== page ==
I am dyslexic, so learning to read was the worst. I was in a special ed class to learn to read. I couldn’t read, but I would make up insane stories for sharing time. My teacher told me I would make a great writer. I thought he was nuts, I couldn’t even read.
Fast forward about a year and I was reading everything I could get my hands on. I learned that Stephen King was also dyslexic, and while I couldn’t read his work yet I knew there was a lot of it. If he could do it, maybe I could too.
Around this time I was lucky enough to meet the great Ray Bradbury. To me, he was just a really nice old guy. He asked me what I was going to be when I grew up, and I had decided that I would be a writer even though I wasn’t good at spelling. He told me to follow my heart, and to never ever let anyone tell me I couldn’t or shouldn’t write. I took his advice, ended up reading a lot of Stephen King, and pretty much anything I could get my hands on and writing whenever I could.
What sorts of things do you write about for Geek Magazine? What do you enjoy most about it?
Most things geek. TV shows, movies, books, and technology. My favorite stories are when I get to write about something I really care about. It’s like a chance to share my own love with a broad audience and maybe show them something they can love too. I love to do research and doing reports and writing for the school paper were my favorite parts of school. Now I get paid to do research and write about things I love. It’s a dream come true. 8-year old-me got her wish with this job.
Are there many other women writing about geek culture? What’s your experience been like in that regard?
Absolutely. I’d say at least half our crew is female, and some of our writers write for other pages and do podcasts and blogs about geeky stuff. I have to say that there really has only been one incident where my sex mattered, and it was a comment from a reader not from my co-workers.
The guys I work with never question what I know, or make me prove that I know something because I am a woman. I know there has been a lot of toxicity in fandom regarding men vs. women, but the vast majority of the guys I both work with and know socially are completely comfortable being schooled in geeky trivia by a woman.
You’re a mother raising two “geeklings.” Does your family share your geeky interests or have pop culture interests of their own?
They do, and they have introduced me to fandoms I would never have explored. My Little Pony is probably the best example. They’re sort of over it now, but they totally got me hooked. Bob’s Burgers has become a family favorite thanks to my daughter, and we even cosplayed the kids to a con last year. I also know way too much about Overwatch, thanks to my son. We spend a lot of time together, so it’s nice that we like the same sorts of things.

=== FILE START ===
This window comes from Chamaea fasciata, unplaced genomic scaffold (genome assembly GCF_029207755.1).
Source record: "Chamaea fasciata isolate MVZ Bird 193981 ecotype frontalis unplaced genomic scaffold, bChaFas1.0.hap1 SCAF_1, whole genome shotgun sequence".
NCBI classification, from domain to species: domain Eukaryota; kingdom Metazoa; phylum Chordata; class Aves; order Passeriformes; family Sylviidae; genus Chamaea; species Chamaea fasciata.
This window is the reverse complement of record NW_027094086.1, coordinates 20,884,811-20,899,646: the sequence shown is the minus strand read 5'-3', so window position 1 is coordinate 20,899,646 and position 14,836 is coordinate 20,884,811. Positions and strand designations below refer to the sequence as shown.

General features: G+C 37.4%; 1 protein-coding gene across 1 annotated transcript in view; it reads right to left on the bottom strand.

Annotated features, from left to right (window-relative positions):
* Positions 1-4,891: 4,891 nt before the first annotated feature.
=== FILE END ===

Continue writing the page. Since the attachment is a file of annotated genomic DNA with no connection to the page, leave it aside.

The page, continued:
Of all the interviews I’ve done with women who are geeks, the biggest fandom they have in common, by far, is Harry Potter. Why do you think this franchise speaks to so many people?
Its core messages are the messages of our time. Equality, diversity, love vs. hate. These things are in our headlines, and though we don’t have magic, we do have love. We joined the masses at the first Women’s March together, and a lot of the signs were Harry Potter related. If these kids could stand up against a powerful evil then we can too.
Do you have any future plans/hopes/dreams for the L.A. Dumbledore’s Army?
Right now we are gearing up for our last Skate Night, Wizards in Wonderland, and Wizards Chef, but I would love to plan another family event. A lot of our group are having kids and it’s fun to introduce the magic of the series to another generation of fans. Also, more pub crawls.
If anyone reading this is interested in joining the group, how would they go about it?
Let’s close with a few pressing Harry Potter-related questions:
What’s your Hogwarts house?
Ravenclaw 4 life.
“Order of the Phoenix,” even though Harry is totally having a case of the puberties.
Least favorite movie?
“Chamber of Secrets.”
I don’t know if I can pick one. Book Ron, Movie twins, Snape, Lupin, Tonks, Mrs. Weasley … that’s a short list.
Most devastating character death?
Wizarding subject you’d most like to study?
Favorite magical creature?
Favorite Harry Potter item you own?
My custom wand designed after my first Pottermore wand.
How often do you visit the Wizarding World of Harry Potter?
I’ve been twice. I’m more of a book fan.
Cold Butterbeer, Frozen Butterbeer, or Warm Butterbeer?
What’s left on your Harry Potter bucket list?
To see the dragon at Diagon Alley, and to visit the locations in the U.K.